But as European and Turkish airports titghtened controls, Bulgaria turned into an important land transit route for ISIS fighters, who try to take advantage of the desperation of the refugees and to achieve their fanatical ideas.

At the same time Bulgaria is an easy route used by radicalized European Muslims or European jihadists to move from Europe to Turkey and then across the border into Syrian territory, controlled by the Islamic State.

“What we are witnessing is a clear-cut case of using Bulgaria as a launching pad, a logistics center, a transport corridor. This is the role for Bulgaria in ISIS plan. An area behind the front line, where a network of military units and establishments operate to back up the front line,” Bulgarian MEP Angel Dzhambazki, from the nationalist Patriotic Front, comments.

He adds:

“I think this is one of the reasons why Bulgaria has not been mentioned in ISIS recent propaganda videos, calling on Muslims living in the Balkans to either emigrate to the Islamic State or launch attacks where they are.”

According to the MEP, ISIS is very careful in the way it creates its public image and the messages it sends to the world.

“Every word is very precisely targeted. There is nothing accidental.”

ISIS propaganda – targeting Bulgarian Muslims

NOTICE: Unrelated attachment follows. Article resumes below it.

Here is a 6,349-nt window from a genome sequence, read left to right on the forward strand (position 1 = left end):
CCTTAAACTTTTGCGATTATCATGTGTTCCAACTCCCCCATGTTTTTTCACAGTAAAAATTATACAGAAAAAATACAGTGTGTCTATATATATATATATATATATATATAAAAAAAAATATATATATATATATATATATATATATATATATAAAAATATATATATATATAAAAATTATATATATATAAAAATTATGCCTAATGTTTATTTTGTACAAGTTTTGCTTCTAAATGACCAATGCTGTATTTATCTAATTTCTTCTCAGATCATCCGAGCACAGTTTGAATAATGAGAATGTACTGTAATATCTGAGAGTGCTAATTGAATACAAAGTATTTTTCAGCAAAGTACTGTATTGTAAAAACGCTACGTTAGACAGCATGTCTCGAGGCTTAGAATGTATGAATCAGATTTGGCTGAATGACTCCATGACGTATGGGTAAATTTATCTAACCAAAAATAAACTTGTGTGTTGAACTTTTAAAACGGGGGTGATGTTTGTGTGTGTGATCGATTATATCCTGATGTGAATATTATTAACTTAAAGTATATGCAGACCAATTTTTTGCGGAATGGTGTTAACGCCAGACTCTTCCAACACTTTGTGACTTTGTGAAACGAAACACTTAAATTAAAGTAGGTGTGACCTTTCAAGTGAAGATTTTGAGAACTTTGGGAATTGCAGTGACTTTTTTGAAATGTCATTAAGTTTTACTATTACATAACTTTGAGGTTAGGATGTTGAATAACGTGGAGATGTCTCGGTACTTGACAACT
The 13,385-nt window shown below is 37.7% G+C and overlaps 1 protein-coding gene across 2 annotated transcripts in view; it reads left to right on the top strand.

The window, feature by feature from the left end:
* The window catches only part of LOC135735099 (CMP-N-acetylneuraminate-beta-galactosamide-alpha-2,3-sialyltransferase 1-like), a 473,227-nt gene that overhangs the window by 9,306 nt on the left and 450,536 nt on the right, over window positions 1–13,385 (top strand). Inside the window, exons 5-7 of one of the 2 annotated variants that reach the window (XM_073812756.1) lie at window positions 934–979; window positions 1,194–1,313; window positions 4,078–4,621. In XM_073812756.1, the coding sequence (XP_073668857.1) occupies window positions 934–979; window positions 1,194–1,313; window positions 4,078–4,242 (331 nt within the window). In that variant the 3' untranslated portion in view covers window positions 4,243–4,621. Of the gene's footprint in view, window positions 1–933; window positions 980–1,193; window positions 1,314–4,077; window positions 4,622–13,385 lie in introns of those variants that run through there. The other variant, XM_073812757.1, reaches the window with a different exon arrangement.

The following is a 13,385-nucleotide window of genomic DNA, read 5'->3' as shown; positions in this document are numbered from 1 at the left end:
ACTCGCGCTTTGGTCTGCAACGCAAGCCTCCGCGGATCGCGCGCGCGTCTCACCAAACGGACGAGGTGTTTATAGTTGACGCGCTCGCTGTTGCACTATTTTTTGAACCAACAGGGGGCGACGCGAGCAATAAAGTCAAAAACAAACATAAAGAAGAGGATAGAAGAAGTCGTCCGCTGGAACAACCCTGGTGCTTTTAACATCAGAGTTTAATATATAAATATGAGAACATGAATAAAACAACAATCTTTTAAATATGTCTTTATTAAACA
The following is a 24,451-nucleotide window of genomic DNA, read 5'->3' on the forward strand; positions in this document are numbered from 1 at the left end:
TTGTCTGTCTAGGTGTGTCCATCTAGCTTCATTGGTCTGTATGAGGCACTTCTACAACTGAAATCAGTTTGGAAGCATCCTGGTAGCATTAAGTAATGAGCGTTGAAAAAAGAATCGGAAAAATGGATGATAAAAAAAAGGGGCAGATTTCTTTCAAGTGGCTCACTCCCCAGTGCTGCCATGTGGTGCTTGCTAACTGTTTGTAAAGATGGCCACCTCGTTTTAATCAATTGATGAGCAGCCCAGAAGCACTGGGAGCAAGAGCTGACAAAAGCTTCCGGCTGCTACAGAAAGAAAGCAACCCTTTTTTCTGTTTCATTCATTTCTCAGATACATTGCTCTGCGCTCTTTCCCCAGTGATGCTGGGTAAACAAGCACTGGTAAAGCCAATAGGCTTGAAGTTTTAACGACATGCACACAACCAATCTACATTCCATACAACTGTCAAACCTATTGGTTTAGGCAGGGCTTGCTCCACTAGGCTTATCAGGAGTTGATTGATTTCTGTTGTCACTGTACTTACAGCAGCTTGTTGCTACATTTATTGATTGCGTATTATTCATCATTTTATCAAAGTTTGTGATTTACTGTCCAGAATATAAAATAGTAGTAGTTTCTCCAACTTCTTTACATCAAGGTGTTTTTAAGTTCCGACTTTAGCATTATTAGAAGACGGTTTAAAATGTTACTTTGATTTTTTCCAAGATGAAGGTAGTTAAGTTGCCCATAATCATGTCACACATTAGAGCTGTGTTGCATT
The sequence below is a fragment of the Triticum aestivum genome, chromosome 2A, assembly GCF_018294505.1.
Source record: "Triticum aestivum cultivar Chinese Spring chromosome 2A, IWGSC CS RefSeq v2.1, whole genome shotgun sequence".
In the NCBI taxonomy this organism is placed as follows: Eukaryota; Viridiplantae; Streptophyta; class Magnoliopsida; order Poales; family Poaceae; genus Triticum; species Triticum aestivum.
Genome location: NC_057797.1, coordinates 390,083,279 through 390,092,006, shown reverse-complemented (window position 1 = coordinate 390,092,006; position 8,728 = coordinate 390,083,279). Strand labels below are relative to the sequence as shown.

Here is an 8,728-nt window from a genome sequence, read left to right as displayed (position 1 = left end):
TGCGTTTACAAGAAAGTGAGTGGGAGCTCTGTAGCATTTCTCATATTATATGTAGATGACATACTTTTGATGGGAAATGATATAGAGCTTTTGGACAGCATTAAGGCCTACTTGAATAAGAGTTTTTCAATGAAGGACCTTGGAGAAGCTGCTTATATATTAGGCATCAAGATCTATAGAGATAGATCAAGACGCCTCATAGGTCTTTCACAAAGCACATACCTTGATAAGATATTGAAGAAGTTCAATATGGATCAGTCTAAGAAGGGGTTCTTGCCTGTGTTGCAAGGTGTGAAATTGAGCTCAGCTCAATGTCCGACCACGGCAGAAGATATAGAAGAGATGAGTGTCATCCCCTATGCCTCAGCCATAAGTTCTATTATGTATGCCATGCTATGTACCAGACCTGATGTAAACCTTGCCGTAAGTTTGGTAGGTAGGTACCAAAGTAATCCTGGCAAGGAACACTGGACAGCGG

Meanwhile ISIS propaganda machine is operating at full speed in Bulgaria, targeting the Bulgarian Muslim population, according to one of the most respected experts on Islam in the Balkan country.

Mohamed Khalaf, an Iraqi-born journalist and correspondent in Bulgaria of a Kuwaiti newspaper, fled his homeland during the rule of Saddam Hussein. He married in Bulgaria and now teaches at Sofia University. He also serves as an unofficial adviser to several Bulgarian politicians.

"Bulgarian authorities don't want to publicly admit that Bulgaria has already been infiltrated by ISIS reps. I know that the propaganda of the Islamic State targets primarily and exclusively the Bulgarian Muslim population – out of seven million Bulgarian citizens there are some 1.5 milliin Muslims, including ethnic Turks, Muslim Roma and ehtnic Bulgarians who embraced Islam, the so-called Pomaks.”

Mr Khalaf finds the direct link between ISIS and their traget groups in Bulgaria particularly disturbing.

“The Muslim population in Bulgaria is poor and very open to radicalization. Fears that terrorism may be breeding among its civilian population are very well justified,” according to him.

The Arab community in Bulgaria is another main cluster of people, who are not only vulnerable to ISIS-linked radicalization, but are already allegedly part of its structures, including links to people involved in recruitment, radicalization activities or people who have fought in Syria, said Khalaf.